The latest version of Google Earth (namely 3.2) added support for Flash content in placemark balloons. Probably the most popular usage of Flash in the last 2 years is for displaying videos online, an idea that made YouTube a hit. Now that YouTube offers an option to enter the location of a video when you upload it, the connection between YouTube and Google Earth becomes clearer.
Google Earth added a layer that displays YouTube videos related to the current location. Videos bring a place to life and capture the atmosphere that makes it unique. You'll also find many stories from people that live there.
(Tip: The layer can be found in the layers sidebar, by expanding the featured content section.)
A similar layer is available in Google Maps as a mapplet, but unfortunately these are the only two ways to view geolocated YouTube videos. YouTube doesn't provide an option for restricting search results to a certain area or for viewing the location of a video.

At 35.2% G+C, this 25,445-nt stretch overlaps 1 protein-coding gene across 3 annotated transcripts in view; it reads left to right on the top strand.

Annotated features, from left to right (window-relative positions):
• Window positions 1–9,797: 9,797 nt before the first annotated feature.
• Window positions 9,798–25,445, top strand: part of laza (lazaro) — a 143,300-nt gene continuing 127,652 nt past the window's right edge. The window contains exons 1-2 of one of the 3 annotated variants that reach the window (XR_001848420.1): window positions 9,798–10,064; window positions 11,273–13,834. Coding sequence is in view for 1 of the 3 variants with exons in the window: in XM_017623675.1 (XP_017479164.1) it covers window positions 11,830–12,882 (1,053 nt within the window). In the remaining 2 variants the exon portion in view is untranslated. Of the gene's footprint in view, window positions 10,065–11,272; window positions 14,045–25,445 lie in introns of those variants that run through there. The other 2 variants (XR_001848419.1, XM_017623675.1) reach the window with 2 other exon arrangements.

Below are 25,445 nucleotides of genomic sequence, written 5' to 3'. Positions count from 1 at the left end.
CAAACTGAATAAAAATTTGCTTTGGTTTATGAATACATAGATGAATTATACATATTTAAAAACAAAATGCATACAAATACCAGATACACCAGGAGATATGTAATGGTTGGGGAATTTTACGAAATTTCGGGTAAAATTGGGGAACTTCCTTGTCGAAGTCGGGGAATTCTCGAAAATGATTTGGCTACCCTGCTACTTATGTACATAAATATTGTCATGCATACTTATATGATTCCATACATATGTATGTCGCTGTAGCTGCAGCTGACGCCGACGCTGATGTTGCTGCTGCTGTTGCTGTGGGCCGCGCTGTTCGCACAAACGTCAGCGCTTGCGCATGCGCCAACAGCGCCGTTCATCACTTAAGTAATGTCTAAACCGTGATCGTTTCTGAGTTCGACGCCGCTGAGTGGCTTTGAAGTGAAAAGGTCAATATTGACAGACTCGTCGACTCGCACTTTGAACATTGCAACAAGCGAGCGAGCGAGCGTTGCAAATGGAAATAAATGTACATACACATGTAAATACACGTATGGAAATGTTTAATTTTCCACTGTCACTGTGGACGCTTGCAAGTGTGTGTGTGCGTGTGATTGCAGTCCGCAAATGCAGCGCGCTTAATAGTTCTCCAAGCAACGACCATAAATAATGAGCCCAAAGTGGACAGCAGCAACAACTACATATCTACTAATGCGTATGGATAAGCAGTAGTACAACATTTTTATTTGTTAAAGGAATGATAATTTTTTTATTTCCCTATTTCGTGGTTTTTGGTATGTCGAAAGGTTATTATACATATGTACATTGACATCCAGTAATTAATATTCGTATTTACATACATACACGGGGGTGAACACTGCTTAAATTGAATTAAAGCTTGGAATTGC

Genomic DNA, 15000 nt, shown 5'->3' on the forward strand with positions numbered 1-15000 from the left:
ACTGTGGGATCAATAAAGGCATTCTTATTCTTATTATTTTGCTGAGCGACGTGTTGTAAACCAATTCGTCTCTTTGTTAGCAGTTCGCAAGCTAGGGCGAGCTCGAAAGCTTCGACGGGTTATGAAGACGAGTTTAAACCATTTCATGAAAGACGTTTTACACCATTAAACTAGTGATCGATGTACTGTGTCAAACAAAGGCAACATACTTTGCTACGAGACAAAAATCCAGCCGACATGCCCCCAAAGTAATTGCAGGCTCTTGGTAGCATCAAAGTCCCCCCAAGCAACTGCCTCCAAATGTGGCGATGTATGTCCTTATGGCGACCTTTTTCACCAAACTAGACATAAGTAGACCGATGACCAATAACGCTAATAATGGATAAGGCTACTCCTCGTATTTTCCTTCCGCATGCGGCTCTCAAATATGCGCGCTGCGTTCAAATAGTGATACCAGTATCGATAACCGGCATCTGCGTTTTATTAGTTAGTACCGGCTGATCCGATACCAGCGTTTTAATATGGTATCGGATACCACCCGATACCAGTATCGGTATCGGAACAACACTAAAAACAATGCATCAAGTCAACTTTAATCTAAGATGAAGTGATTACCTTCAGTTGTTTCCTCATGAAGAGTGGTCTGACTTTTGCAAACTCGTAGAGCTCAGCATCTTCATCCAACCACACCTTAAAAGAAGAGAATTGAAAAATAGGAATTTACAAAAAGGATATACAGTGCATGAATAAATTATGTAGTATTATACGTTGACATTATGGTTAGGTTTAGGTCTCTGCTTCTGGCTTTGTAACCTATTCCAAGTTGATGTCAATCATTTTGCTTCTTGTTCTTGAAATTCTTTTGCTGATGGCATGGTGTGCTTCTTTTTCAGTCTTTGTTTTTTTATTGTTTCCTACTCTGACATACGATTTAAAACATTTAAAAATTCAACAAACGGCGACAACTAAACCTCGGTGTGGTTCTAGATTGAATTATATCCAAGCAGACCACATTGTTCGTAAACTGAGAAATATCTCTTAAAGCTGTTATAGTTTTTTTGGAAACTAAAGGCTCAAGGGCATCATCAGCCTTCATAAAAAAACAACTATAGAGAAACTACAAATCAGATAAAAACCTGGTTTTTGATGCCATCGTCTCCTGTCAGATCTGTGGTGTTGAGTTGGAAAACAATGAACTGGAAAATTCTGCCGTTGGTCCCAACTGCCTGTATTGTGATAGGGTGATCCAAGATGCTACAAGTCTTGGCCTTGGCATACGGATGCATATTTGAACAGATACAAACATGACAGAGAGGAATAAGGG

Connecting content with geographical information is still a difficult problem because, in many cases, users have to manually enter the location. For its books index, Google automatically identified the places mentioned in the text and exposed this information in a Google Earth layer, but the data is imprecise. In Picasa Web Albums, you can enter the location or select it using Google Maps, but Google had to buy a community site centered on mapping photos to add high-quality photos to Google Earth.
Google, Maps, Google Maps, Google Earth, YouTube